The instrument was tuned without using the collision/reaction mode on a daily basis with a standard tuning solution (1 μg Li, Y, Ce, Tl) to obtain maximum sensitivity and to optimise the nebulization efficiency of the CE–ICP–MS interface.
Abundances of sulfur isotopes and relevant polyatomic ions
The grey spectrum demonstrates the effect of addition of Xe (5%, approx. 0.2 mL min−1) to the octopole reaction system on the spectral background of the same DI water sample. The spectral background is decreased by about six orders of magnitude enabling the determination of sulfur with quadrupole-based ICP–MS using the most abundant isotope 32S.
Instrumental detection limits
Detection limits estimated according to DIN 32645 for sulfur and some simultaneously measured trace elements in an aqueous solution (MilliQ DI water) measured in different ICP–MS modes
Detection limits Xe mode (μg L–1)
Detection limits standard mode (ng L–1)
Detection limits H2 mode (ng L–1)
Detection limits He mode (ng L–1)
Analysis of an MT preparation
Quantification of sulfur and cadmium in an MT-1 preparation using external calibration
Detection limits estimated according to DIN 32645 for sulfur and cadmium obtained under CE–ORS–ICP–MS conditions
Detection limits (mg L–1)
Absolute detection limits (pg)
Quantification of the sulfur and cadmium content of a commercial MT-1 preparation. Concentrations given in mg L–1
Element-specific determination of metallothionein-like proteins in liver cytosol samples of Abramis brama L. using CE–ORS–ICP–MS
The investigation of real-world samples containing metallothioneins at natural levels represents a challenging task in metallothionein speciation with CE–ORS–ICP–MS. The main problems are related to the low MT concentration levels found in real samples and the poor detection limits achieved with CE–ICP–MS due to the small sample amounts generally used in CE experiments (normally a few nL). A further problem results in the reduced ion transmission when using Xe as collision gas for sulfur measurement. Therefore, sample clean-up and pre-concentration steps are necessary in order to obtain an adequate sample concentration. Ultra-filtration was used to minimise the interaction of the sample with other chemicals and to avoid the formation of artefacts during sample preparation.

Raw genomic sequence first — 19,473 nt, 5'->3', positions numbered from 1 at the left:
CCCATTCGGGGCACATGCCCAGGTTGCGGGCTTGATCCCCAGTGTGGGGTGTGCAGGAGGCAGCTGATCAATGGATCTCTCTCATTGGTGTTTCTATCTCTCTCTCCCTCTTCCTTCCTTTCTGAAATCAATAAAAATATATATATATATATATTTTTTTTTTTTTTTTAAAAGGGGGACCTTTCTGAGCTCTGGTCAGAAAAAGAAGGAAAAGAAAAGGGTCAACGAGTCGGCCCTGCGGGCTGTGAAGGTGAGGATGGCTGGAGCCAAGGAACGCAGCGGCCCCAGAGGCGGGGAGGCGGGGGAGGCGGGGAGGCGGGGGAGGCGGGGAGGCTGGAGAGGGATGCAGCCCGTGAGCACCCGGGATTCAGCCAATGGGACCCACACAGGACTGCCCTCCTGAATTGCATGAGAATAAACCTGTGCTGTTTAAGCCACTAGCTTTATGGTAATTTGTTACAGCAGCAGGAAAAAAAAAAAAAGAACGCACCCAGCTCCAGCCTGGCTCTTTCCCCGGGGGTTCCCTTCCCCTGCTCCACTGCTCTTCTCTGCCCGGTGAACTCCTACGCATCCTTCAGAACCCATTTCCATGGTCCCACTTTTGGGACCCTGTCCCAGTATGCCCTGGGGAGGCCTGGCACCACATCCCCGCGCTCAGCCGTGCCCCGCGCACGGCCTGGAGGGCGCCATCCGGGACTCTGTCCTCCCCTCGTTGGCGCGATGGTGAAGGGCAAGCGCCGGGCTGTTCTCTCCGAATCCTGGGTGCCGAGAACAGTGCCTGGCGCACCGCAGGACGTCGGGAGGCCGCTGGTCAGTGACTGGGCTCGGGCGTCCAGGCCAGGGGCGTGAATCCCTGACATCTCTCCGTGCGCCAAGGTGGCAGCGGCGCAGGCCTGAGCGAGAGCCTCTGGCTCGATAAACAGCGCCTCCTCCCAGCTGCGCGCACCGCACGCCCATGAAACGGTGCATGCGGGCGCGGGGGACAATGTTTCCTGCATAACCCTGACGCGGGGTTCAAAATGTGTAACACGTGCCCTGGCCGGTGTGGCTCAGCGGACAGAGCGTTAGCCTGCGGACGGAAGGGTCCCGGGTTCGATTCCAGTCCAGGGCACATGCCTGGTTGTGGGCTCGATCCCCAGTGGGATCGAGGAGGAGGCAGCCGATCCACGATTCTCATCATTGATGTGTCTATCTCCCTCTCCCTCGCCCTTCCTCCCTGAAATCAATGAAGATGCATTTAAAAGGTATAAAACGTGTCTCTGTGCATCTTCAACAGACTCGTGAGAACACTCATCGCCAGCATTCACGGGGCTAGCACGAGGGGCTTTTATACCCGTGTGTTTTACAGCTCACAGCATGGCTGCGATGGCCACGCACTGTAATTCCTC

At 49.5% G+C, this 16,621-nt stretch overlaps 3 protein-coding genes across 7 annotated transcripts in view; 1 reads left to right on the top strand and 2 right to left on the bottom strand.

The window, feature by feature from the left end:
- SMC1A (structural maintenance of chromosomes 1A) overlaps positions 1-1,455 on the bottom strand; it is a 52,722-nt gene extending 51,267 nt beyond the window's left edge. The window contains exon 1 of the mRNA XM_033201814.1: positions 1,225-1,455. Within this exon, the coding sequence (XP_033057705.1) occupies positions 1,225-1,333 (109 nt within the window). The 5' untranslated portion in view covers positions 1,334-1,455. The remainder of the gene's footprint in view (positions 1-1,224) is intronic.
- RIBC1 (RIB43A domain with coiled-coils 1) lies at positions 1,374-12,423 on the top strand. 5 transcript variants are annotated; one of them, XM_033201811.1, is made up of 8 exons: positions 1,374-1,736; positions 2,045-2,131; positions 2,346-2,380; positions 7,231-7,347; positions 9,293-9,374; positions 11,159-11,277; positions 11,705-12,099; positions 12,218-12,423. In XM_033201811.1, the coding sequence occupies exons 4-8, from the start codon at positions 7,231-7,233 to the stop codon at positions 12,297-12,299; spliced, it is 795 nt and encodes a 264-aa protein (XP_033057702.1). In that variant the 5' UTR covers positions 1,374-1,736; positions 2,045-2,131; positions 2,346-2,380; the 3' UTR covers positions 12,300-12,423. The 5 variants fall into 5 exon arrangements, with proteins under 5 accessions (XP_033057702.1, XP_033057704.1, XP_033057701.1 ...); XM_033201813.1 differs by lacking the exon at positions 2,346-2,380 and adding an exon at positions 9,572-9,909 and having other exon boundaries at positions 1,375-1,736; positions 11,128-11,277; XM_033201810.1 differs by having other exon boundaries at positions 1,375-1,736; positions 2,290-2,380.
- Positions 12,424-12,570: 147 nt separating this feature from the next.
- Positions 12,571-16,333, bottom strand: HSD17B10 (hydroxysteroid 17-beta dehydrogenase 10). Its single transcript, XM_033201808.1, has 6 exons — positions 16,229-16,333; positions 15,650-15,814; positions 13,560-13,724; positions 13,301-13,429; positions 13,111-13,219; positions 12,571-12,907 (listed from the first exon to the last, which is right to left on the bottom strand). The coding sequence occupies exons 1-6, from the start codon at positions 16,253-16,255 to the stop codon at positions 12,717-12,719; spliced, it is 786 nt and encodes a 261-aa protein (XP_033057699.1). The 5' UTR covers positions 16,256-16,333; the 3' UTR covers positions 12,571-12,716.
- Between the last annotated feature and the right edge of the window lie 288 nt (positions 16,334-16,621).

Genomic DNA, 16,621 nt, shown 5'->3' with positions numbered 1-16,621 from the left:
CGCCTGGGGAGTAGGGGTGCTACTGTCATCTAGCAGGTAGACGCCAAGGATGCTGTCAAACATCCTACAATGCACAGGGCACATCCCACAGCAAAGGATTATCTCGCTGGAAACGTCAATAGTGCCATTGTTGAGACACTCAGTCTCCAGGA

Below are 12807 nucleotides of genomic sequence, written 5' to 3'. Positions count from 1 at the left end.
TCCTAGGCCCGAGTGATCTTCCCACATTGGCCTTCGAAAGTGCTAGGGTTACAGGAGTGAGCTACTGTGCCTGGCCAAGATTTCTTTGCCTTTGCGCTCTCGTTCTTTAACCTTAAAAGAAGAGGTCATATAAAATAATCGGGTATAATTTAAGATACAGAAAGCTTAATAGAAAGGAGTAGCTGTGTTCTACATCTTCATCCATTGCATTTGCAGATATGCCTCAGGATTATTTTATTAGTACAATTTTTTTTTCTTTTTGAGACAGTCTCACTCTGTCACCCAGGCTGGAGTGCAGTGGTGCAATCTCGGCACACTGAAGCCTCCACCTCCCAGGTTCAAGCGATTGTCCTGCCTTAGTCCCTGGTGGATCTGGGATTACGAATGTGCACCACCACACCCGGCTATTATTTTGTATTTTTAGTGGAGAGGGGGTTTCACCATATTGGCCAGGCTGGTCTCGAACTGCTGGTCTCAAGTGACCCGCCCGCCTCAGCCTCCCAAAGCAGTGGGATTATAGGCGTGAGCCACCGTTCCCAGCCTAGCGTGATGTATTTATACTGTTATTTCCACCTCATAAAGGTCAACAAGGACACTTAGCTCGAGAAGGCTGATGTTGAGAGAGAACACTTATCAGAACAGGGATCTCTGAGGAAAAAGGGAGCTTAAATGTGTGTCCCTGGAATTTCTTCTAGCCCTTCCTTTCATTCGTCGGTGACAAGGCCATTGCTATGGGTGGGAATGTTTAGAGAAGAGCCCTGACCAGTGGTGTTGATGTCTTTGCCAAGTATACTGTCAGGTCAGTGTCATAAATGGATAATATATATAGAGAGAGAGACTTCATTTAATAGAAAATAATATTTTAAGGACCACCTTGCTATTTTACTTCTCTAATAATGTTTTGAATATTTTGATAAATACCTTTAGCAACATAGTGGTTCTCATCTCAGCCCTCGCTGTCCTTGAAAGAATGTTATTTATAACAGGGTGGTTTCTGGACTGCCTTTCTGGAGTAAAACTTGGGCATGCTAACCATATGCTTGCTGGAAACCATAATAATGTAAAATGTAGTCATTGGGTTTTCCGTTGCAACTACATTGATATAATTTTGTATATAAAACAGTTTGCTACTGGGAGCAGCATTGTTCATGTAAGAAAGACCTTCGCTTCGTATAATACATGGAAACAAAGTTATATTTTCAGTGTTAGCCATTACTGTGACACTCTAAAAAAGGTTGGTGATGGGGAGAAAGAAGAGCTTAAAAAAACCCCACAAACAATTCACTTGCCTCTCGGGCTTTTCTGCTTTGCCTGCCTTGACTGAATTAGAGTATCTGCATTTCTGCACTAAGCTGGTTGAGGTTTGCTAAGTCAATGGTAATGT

ORS–ICP–MS is a suitable technique for the simultaneous determination of sulfur and other trace elements either under normal ICP–MS or under hyphenated conditions. Xenon is an effective collision gas for reducing interference at the masses of sulfur. CE–ORS–ICP–MS allows the simultaneous detection of sulfur, cadmium, copper, and zinc in biologically relevant molecules such as metallothionein or metallothionein-like proteins. External calibration based on the use of sample independent, element-containing compounds is an appropriate technique for the quantification of sulfur and cadmium in an MT-1 preparation. For quantification of real samples a further improvement of the sample-preparation technique is necessary. Comparable results were obtained with TXRF as an independent technique for total element quantification. Further experiments will be necessary to apply the same technique for the quantification of copper and zinc. A promising approach is the use of 2,6-diacetylpyridine-bis(N-methylenepyridiniohydrazone) as a complexing agent for copper and zinc. This enables stable, positively charged complexes under the pH conditions usually used for MT separation to be generated. Finally, CE–ORS–ICP–MS offers enough sensitivity for the separation and element-specific detection of metallothionein-like proteins at a non-induced level in bream liver samples via measurement of their sulfur, copper, zinc and cadmium contents.
The authors would like to thank Simone Griesel and Ulrich Reus for performing the TXRF measurements.